Growing up, I loved Westerns. I was a devoted fan of U.S. Marshal Matt Dillon from “Gunsmoke” and the Cartwrights of “Bonanza.” And like them, I would often save the day with my plastic six-shooters when my backyard was under attack by bloodthirsty bad guys.
A lot of kids grew up with similar fantasies. The Wild West mythos is as American as apple pie.
I wish it wasn’t. I figure our weird national obsession with guns is partly rooted in the Wild West savior-with-a-gun mentality, and is therefore part of the reason we have gun troubles in this country that other nations with saner, more grown-up gun policies simply don’t.
That mentality was literally all over the grounds of our state Capitol recently when “open carry” enthusiasts, or ammosexuals if you prefer (I’m trying to be nicer these days by not calling them gun nuts but it’s hard), with assault rifles, six-shooters, and other weapons of mass destruction gathered for what one wag called their annual “Look, I Own a Gun Day.”
It was quite the affair. A newspaper account mentioned a female attendee with two, single-action revolvers strapped to her legs “cowboy style,” as she described it, and a belt of bullets wrapped around her waist.
“We’re trying to keep our rights from being trampled into the ground,” she said. (There were no tramplers in sight, by the way. There seldom are. The truth is almost no one – despite hysterical bleating to the contrary by the NRA and its followers – proposes taking guns away from Americans. People simply want common sense limits and restrictions. How dare they.)
She also didn’t mention anyone else’s “right” to not feel afraid or even creeped out, which they were. As a friend of mine put it, “It’s tough to enjoy a grilled cheese when a dude stands next to you (at a downtown restaurant) with an AR-15 strapped over his jacket.”
I’m shocked – shocked, I say – that he didn’t feel safe and secure. That’s how gun enthusiasts say everyone should feel with them around, after all. Their motto is “The only thing that will stop a bad guy with a gun is a good guy with a gun.”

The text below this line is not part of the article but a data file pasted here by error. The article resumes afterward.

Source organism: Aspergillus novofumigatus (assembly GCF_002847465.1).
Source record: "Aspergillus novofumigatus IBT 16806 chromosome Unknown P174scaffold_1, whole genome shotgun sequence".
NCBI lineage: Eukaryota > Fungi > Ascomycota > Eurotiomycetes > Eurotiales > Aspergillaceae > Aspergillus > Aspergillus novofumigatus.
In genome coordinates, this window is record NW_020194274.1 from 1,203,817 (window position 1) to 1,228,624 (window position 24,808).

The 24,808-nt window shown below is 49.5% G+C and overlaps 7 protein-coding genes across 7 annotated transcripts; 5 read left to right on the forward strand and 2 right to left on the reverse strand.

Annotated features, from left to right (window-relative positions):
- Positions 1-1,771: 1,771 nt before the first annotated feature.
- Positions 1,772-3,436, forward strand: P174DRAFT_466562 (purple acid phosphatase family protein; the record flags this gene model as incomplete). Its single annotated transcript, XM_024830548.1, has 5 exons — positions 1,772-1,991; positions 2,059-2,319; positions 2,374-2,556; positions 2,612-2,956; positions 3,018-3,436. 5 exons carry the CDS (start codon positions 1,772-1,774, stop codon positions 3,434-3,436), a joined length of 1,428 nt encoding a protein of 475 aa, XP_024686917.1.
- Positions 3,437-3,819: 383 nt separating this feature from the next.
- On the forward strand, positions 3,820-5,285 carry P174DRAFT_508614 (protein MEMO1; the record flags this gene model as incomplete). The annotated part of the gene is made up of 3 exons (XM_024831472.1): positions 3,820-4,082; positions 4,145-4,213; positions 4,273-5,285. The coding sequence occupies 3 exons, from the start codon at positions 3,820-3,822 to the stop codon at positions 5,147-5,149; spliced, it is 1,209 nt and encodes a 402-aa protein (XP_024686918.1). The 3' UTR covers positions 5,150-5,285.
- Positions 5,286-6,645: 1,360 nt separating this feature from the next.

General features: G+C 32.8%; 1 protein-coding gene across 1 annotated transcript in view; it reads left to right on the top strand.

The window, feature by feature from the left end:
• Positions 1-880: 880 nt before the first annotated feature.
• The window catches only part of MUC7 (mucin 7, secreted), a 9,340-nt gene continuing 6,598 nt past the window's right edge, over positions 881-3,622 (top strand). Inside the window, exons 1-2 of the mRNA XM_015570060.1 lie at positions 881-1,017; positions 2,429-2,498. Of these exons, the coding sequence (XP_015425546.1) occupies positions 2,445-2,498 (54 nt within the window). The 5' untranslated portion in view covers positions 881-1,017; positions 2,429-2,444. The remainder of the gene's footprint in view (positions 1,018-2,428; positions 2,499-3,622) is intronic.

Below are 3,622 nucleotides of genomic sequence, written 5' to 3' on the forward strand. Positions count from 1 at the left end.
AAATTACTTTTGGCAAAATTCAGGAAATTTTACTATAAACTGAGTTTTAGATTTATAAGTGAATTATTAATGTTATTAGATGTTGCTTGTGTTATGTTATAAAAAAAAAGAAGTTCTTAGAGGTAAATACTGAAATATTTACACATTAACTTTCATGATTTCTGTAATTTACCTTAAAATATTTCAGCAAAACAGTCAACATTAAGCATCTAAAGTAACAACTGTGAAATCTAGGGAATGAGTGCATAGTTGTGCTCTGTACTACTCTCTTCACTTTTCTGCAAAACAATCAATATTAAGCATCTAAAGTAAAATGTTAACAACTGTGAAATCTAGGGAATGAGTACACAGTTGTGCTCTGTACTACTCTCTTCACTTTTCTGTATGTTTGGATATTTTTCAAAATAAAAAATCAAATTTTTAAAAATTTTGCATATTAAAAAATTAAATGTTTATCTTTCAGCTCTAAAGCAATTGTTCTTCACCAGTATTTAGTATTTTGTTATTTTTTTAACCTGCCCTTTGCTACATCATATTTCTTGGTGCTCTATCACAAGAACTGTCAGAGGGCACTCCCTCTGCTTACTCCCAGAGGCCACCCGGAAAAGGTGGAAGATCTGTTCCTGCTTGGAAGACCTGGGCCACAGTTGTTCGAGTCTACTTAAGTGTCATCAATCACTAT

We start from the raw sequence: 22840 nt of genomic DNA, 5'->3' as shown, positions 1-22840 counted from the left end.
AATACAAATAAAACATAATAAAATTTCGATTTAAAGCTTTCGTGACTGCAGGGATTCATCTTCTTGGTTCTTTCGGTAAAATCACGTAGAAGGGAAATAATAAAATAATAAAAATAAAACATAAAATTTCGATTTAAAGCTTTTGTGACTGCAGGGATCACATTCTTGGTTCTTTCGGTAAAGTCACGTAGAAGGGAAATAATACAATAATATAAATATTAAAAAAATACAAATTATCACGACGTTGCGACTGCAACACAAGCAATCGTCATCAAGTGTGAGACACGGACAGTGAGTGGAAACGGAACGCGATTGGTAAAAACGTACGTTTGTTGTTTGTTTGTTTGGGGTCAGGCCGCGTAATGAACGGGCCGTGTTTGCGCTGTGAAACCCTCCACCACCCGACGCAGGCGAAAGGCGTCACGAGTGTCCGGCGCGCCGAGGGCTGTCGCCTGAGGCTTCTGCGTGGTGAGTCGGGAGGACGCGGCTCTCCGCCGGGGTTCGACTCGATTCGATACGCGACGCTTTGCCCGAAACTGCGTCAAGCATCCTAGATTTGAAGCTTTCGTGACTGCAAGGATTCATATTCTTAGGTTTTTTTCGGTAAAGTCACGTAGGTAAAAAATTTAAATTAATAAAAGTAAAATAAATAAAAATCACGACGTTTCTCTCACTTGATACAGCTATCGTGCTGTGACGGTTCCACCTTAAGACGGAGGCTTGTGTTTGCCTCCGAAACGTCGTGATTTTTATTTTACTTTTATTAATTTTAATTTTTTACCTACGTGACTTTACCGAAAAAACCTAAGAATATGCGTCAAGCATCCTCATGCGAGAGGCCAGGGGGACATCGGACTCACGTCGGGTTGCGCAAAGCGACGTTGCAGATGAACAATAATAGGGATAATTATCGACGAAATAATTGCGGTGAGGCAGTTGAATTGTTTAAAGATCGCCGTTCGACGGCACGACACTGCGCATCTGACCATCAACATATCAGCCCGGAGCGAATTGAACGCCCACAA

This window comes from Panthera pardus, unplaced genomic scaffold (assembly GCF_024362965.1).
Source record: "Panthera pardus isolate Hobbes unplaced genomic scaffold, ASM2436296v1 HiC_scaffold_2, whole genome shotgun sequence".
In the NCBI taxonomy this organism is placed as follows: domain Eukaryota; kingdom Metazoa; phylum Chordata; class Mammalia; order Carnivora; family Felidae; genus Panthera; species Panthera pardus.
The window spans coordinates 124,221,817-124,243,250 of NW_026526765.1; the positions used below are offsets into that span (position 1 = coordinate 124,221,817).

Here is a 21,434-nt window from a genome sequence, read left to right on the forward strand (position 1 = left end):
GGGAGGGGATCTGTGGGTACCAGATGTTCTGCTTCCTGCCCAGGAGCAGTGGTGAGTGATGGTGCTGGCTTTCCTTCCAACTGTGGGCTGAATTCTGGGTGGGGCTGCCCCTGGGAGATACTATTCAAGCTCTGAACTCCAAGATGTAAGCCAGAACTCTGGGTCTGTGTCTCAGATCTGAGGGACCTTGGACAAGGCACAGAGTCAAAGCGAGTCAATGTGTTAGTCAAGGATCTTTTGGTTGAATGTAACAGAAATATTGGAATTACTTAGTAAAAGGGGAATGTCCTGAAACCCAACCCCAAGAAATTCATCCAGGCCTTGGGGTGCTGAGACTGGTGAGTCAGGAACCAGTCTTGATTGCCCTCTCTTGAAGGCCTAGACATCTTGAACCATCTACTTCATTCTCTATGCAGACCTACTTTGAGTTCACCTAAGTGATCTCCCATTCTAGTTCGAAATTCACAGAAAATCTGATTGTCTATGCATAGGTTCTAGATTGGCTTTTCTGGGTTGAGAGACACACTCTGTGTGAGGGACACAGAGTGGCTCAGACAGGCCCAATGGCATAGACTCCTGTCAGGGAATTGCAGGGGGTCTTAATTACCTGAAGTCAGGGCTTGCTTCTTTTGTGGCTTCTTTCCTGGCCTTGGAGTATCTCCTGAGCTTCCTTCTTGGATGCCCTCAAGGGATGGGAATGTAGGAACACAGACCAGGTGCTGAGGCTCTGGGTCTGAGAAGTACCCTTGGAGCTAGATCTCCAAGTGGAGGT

And yet almost no one else believes that. Instead, most people feel unnerved in the presence of gun-toters who aren’t cops, and with good reason: They don’t know the toter and whether he or she is a good guy or a guy who’s about to commit a whole lot of bad.
They also don’t believe that some rinky-dink Marshall Dillon-wannabe is going to save the day if shooting starts.
And why would they? Mass shootings have become nearly a weekly occurrence in the U.S., which would suggest that the good guys with guns aren’t doing such a bang-up job after all.
It would also suggest that maybe – just maybe – the NRA and its minions are wrong about guns. Maybe the proliferation of guns in recent decades – especially those that can spit bullets faster than an army of grade schoolers can spit watermelon seeds – has something to do with the number and lethality of mass shootings, and if so maybe part of the solution is tighter gun control, not looser.
Sounds crazy, but there is Wild West precedence that restricting guns leads to safer streets.
After all, when gunplay got out of control in Dodge City, the first thing Marshall Dillon would do is require visitors to check-in their guns.
This is actually true, by the way. Here are several stories about how the Wild West had tougher gun control than we do today:
- Gun laws were tougher in old Tombstone – L.A. Times
- Did the Wild West have tougher gun control than we do today? – HuffPost Politics
- Even Tombstone had gun laws – Politico